Really enjoyed this simple author video from Leneita Fix and her new book No Teenager Left Behind. Definitely the first time a video like this has moved me to thinking about something important. Nice work!
Want to get your youth ministry book published? Big news this week from Simply Youth Ministry’s new project: Everyday Youth Ministry. Get all of the details in the video above or by clicking here. Here’s a clip to get you started, too. Gonna be fun to see what comes out of this!
1. Find your STS. Everything depends on what you have to say—find your “Something to Say.”
• Assess the reason you want to write—We think the only legitimate reason to write in the ministry world is to “give from your good treasure.”
• Everyone has “good treasure.”
• Corrollary: If you have something to give to other youth pastors, but you don’t, you’re a hoarder.
2. Never forget that writing is hard work. No writer worth his or her salt thinks writing comes “naturally.” Writers are both craftsmen and artists. They put more stock in determination than in flair. There’s nothing especially romantic about writing…to a good writer.
The key is this: Write to express, not to impress. When you use big, showy words to try to capture respect from your readers, you simply telegraph that you’re stuffy and full of yourself.
• Corrollary #1—Get to the point right away. Most people aren’t patient enough to wait around for your message.
• Corrollary #2—Use concrete words and descriptions instead of abstract terms. Don’t write, “Our new outreach event was a spectacular success.” Write instead, “Our new outreach event attracted 15 unchurched kids to our regular meeting.”
• Corrollary #3—Great writing gets out of the way of great ideas. That means your writing serves the ideas you’re offering, not the other way around.
Darren Sutton is a youth worker and more recently a published author under Simply Youth Ministry’s Everyday Youth Ministry brand. He’ll be at this year’s Simply Youth Ministry Conference and blogs all of the time at http://everyonescalledtoyouthministry.com/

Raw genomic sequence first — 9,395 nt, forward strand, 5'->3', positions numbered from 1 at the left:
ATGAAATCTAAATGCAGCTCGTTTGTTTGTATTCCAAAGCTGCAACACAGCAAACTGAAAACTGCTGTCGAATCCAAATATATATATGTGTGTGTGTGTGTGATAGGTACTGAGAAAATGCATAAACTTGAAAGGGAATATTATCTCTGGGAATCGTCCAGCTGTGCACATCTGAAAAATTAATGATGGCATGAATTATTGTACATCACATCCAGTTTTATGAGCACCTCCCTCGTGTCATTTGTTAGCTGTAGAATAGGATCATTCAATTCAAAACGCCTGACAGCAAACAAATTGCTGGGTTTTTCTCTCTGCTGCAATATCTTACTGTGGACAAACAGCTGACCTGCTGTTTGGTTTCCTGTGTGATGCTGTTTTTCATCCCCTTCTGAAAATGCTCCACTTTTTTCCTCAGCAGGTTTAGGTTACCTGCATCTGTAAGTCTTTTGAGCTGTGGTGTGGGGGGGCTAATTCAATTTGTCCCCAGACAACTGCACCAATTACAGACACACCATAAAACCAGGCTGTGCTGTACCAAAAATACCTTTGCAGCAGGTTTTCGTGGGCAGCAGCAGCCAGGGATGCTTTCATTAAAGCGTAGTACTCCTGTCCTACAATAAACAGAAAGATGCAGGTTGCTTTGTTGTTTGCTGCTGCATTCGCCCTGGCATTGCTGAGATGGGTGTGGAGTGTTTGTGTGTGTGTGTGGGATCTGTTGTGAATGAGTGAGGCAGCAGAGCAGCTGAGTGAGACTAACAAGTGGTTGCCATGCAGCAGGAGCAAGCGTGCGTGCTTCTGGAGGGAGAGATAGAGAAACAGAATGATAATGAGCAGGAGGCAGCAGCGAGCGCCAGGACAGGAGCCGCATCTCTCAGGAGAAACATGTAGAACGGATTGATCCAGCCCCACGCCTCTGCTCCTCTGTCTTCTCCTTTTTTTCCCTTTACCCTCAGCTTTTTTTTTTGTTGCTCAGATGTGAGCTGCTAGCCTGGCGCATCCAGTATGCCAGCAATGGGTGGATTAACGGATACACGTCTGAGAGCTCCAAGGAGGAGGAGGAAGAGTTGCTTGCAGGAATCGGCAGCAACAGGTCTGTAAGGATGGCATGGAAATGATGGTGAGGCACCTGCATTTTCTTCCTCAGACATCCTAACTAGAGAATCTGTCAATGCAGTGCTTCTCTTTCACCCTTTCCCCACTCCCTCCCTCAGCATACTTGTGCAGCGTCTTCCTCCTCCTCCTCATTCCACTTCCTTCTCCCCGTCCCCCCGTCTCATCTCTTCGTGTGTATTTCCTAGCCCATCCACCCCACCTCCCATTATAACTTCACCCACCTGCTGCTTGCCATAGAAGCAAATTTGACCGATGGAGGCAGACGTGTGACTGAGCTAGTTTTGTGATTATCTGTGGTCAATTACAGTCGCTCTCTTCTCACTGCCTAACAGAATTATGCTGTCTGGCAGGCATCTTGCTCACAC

1) tell us about the story behind your new book, Two Sides: Finding What Fits in Your Youth Ministry!
Youth ministry is rarely cut & dried. Don’t get me wrong, there are some definite rights and wrongs in working with students – but most of it isn’t. So I asked some of my veteran youth ministry buddies to weigh in with their takes on those ‘gray areas’. No right or wrong answers – just personal philosophies accompanied with some direction that might help youth workers find their own place to land of some issues that might not have such a clear-cut answer.
2) what was the process like getting published for the first time?
In all honesty, it wasn’t the grueling, heartless prospect I had heard it could be. It took a little longer than expected to get the project off the ground – but the actual process was relatively painless. I submitted a couple of different ideas to the publishing team – they landed on this one pretty quickly and I began to assemble a stellar group of amazing, experienced youth workers to do the heavy lifting of writing down those philosophies we’ve always debated over Starbucks and Sack Chairs.
3) any great stories that didn’t make the cut in the book?
The best stories are in the book! But we did have a few gray areas that will have to remain in the gray, at least for now, because we just didn’t have enough pages to cover them all!
4) prove that you’re human. Give us a classic failure story!
Wow. Where to start? I’ve always been a pretty black and white kind of guy – so if you had told me ten years ago I’d be writing a book an ‘gray areas’ of youth ministry – I probably would have laughed in your face. I’ve always held some pretty serious philosophy on student ministry – but as I read through the segments my friends wrote, I’d be lying if I said it didn’t make me question some of my well-thought-out ministry plans. One of my biggest failures (which I have worked hard to correct) has been thinking I know it all and my way is always right!! There’s so much veteran-wisdom in this book – my friends have honored and humbled me by agreeing to be part of the project!
5) what would you tell other youth workers hoping to get published?
Publishing isn’t about the author – it’s about the message. Never confuse the two.